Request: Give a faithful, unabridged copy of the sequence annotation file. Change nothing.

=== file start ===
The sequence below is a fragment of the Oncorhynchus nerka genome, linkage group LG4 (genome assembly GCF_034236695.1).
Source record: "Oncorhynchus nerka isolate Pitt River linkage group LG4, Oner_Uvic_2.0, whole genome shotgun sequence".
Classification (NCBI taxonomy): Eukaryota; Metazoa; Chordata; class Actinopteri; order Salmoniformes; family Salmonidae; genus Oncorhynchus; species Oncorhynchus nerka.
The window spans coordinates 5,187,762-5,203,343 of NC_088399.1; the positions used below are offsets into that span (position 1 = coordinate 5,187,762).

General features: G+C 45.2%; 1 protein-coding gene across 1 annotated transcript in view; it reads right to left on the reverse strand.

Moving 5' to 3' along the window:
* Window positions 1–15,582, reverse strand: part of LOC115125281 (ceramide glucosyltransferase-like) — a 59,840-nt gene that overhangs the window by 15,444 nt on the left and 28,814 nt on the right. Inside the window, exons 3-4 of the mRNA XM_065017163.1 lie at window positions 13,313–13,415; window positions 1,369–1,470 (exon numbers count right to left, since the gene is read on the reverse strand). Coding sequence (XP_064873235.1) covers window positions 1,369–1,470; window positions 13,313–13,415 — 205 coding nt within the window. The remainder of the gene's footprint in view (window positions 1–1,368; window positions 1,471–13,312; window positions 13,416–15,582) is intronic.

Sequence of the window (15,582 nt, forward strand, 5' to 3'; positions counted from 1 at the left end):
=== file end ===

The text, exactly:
The sequence below is a fragment of the Oncorhynchus nerka genome, linkage group LG4 (genome assembly GCF_034236695.1).
Source record: "Oncorhynchus nerka isolate Pitt River linkage group LG4, Oner_Uvic_2.0, whole genome shotgun sequence".
Classification (NCBI taxonomy): Eukaryota; Metazoa; Chordata; class Actinopteri; order Salmoniformes; family Salmonidae; genus Oncorhynchus; species Oncorhynchus nerka.
The window spans coordinates 5,187,762-5,203,343 of NC_088399.1; the positions used below are offsets into that span (position 1 = coordinate 5,187,762).

General features: G+C 45.2%; 1 protein-coding gene across 1 annotated transcript in view; it reads right to left on the reverse strand.

Moving 5' to 3' along the window:
* Window positions 1–15,582, reverse strand: part of LOC115125281 (ceramide glucosyltransferase-like) — a 59,840-nt gene that overhangs the window by 15,444 nt on the left and 28,814 nt on the right. Inside the window, exons 3-4 of the mRNA XM_065017163.1 lie at window positions 13,313–13,415; window positions 1,369–1,470 (exon numbers count right to left, since the gene is read on the reverse strand). Coding sequence (XP_064873235.1) covers window positions 1,369–1,470; window positions 13,313–13,415 — 205 coding nt within the window. The remainder of the gene's footprint in view (window positions 1–1,368; window positions 1,471–13,312; window positions 13,416–15,582) is intronic.

Sequence of the window (15,582 nt, forward strand, 5' to 3'; positions counted from 1 at the left end):